Our April 2020 series is coming to an end and I would like to end it on a different “note”, by exploring some traditional Croatian music.
This is the last “Croatian Thursday” for now, but new tours are coming in May.
This April 2020 every Thursday we explored “something” related to Croatia, starting with a post about Croatian language and its connection to other languages in the region, we’ve learnt about a legend of an earthquake-dragon, found the “missing link” between martens, our currency and our coat of arms and explored a little bit the “region of goats”, Istria.
Croatia became independent only in the 1990s, but our culture goes far beyond. However, every region was under so many different kingdoms, empires, federations, republics, and now we have an interesting cultural mix where every region has a different cultural influence, depending on the shared history with the closest neighboring country. The coast was influenced by Venetians and then Italians, the continent is very “Austro-Hungarian”, with an Ottoman influence in some region. In music, every region developed something original, in some cases unique in the world.
I’ll keep it simple and limit myself to four clips this time, representing a musical genre specific to that region.
Map from OCHA.
Let’s start with the coast and the region of Dalmatia (cities like Split and Zadar). The most typical musical genre in that region is klapa singing. “Klapa” literally translates as “a group of friends” and this type of a cappella singing developed exactly as you would think a “group of friends” would create their song. Friends would come together, drink some wine and start to sing. Main motifs are love, wine, sea and the homeland. Today, “klapa” singing is part of the UNESCO’s list of Intangible Cultural Heritage of Humanity.
You will find many klapas in Dalmatia and they are not necessarily a cappela any more, but can have an instrumental background as well. Among many, I’ve chosen this love song:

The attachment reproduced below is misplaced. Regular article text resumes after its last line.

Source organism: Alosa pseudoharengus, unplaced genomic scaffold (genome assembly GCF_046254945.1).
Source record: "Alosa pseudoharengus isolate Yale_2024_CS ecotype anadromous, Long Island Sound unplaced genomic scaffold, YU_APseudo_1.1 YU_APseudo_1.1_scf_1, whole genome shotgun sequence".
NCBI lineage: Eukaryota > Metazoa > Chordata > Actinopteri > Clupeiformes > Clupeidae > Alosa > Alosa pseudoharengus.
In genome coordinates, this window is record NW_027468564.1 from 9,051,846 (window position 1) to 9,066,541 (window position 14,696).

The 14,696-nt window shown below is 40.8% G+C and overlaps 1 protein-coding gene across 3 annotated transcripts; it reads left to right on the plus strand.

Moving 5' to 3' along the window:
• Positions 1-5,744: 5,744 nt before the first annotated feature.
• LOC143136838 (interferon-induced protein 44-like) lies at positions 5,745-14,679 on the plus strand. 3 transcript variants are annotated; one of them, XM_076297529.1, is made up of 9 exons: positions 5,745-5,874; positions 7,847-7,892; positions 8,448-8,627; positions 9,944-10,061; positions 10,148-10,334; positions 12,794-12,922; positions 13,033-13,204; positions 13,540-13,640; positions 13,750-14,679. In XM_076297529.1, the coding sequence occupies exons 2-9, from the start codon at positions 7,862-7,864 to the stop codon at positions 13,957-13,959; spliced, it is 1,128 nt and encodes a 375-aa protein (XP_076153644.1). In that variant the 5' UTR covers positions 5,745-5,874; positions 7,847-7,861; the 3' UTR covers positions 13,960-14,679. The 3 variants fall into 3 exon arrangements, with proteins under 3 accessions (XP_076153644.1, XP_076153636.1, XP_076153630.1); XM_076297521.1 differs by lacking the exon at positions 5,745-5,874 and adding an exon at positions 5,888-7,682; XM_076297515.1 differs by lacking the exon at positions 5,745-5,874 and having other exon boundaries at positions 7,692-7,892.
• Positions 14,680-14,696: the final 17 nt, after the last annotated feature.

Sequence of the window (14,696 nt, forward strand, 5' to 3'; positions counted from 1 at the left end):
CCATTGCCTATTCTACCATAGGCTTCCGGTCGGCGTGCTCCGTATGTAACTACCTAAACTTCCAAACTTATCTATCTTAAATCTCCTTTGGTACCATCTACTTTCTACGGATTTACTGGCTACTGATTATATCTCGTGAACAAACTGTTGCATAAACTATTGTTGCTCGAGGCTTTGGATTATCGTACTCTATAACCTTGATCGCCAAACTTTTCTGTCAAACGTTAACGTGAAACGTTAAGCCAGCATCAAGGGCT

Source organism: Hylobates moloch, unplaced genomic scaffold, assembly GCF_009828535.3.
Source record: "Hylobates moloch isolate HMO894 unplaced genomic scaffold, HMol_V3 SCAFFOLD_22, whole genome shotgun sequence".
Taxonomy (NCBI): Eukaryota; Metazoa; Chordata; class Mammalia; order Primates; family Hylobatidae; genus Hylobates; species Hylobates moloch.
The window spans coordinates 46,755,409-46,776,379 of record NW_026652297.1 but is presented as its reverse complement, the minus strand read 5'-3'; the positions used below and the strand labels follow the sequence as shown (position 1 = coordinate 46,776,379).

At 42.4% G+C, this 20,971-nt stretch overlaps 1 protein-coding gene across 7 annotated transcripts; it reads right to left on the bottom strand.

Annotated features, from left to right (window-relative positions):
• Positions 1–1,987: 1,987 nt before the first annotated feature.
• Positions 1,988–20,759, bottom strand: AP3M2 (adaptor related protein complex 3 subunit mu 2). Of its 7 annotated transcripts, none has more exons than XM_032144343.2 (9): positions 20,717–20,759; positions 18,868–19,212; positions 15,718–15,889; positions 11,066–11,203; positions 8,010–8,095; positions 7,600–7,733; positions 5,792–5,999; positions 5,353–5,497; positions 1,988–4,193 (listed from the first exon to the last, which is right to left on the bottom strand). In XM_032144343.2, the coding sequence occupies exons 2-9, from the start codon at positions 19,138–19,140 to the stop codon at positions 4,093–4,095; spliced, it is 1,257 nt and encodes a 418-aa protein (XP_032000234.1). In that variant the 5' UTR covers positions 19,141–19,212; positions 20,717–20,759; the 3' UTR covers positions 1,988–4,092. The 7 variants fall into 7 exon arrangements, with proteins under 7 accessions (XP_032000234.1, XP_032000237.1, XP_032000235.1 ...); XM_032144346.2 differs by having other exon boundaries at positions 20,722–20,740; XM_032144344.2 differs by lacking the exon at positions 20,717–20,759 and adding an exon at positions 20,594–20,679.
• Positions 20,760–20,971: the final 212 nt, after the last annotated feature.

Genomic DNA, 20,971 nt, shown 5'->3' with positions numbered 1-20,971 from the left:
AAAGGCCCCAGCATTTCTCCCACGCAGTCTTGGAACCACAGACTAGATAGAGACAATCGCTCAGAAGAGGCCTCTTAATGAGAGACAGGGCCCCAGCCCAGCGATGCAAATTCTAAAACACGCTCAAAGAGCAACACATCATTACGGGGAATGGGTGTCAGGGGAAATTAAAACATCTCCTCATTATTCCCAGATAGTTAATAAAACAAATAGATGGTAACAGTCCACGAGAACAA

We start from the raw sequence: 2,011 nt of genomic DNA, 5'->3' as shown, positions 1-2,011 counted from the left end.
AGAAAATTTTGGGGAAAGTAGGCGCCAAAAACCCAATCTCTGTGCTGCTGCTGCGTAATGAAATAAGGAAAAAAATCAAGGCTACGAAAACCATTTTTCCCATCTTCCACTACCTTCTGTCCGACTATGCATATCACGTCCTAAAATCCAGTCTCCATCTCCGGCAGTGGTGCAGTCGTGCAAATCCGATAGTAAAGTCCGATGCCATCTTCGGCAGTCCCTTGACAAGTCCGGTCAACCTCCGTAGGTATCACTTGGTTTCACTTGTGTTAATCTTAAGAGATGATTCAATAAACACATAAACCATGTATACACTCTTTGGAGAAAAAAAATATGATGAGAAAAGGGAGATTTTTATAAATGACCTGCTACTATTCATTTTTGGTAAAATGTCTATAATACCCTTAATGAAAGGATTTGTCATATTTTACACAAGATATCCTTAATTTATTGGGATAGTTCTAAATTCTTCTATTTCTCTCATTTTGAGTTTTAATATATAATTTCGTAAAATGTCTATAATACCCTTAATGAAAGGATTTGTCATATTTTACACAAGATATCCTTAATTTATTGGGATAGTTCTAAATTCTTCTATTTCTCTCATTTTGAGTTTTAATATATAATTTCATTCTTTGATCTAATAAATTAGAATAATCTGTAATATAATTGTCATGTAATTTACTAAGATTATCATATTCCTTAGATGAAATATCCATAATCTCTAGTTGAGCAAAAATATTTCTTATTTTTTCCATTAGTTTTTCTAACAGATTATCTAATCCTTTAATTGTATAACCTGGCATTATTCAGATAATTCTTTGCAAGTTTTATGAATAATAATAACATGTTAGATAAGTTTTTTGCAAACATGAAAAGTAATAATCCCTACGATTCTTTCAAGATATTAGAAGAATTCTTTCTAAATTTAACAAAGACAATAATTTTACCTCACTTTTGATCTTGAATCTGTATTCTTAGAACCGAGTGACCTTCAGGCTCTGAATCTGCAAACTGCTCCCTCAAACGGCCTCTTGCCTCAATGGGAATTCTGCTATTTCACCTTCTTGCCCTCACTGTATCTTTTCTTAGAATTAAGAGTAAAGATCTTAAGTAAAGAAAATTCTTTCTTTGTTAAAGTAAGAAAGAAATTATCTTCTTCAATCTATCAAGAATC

If we stay by the coast but go further north, we’ll come to the regions of Istria (city of Pula) and Kvarner (city of Rijeka). Folk music in this region uses a unique musical scale, also inscribed on the UNESCO’s list of intangible cultural heritage since 2009. Find out more about it in the UNESCO’s clip right here:
Sopile, traditional instrument from Istria, photo by Croq
If we go further to the continental part, around the capital of Zagreb, we’ll find the region of Zagorje. This is one of the most typical and most known songs from the region, speaking about the beauty of the region but also about the beauty of the capital. Main theme of the song is traveling by train from Zagorje to Zagreb. Already by the sound, you can feel that we are moving away from the coast and coming to Central Europe.
Further east, we arrive to the region of Slavonia, known for its tambura music. Tambura is a long-necked lute, typical not only in our eastern region, but also in Hungary, Serbia (especially on the north), Slovenia, Bosnia and Herzegovina, Bulgaria… We’re still in Central and Eastern European musical surroundings. Another love song. (Short resume: she’s everything to him, but she went with another man and now he sings. And also, he drinks some wine. Wine usually goes well with love problems. Excellent white wine in that region, by the way.)
Croatia is rich in folk music and more will come in future posts.
For now, our April tours are over, but we’ll soon start with new tours. On Saturday, I’ll be on Facebook, new Croatian destination arrives here on Sunday.
Categories: Croatian Thursday